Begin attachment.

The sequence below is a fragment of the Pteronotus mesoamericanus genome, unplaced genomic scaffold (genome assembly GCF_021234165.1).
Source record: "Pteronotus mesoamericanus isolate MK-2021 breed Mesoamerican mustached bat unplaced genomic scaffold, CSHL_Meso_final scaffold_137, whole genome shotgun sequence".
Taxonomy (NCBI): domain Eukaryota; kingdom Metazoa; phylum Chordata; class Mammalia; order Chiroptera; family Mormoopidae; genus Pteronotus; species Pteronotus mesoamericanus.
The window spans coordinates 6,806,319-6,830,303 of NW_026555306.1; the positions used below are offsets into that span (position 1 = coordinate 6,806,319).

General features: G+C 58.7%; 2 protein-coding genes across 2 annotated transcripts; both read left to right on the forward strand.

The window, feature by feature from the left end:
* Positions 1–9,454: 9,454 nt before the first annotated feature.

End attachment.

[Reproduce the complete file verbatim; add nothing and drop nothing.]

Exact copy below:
The sequence below is a fragment of the Pteronotus mesoamericanus genome, unplaced genomic scaffold (genome assembly GCF_021234165.1).
Source record: "Pteronotus mesoamericanus isolate MK-2021 breed Mesoamerican mustached bat unplaced genomic scaffold, CSHL_Meso_final scaffold_137, whole genome shotgun sequence".
Taxonomy (NCBI): domain Eukaryota; kingdom Metazoa; phylum Chordata; class Mammalia; order Chiroptera; family Mormoopidae; genus Pteronotus; species Pteronotus mesoamericanus.
The window spans coordinates 6,806,319-6,830,303 of NW_026555306.1; the positions used below are offsets into that span (position 1 = coordinate 6,806,319).

General features: G+C 58.7%; 2 protein-coding genes across 2 annotated transcripts; both read left to right on the forward strand.

The window, feature by feature from the left end:
* Positions 1–9,454: 9,454 nt before the first annotated feature.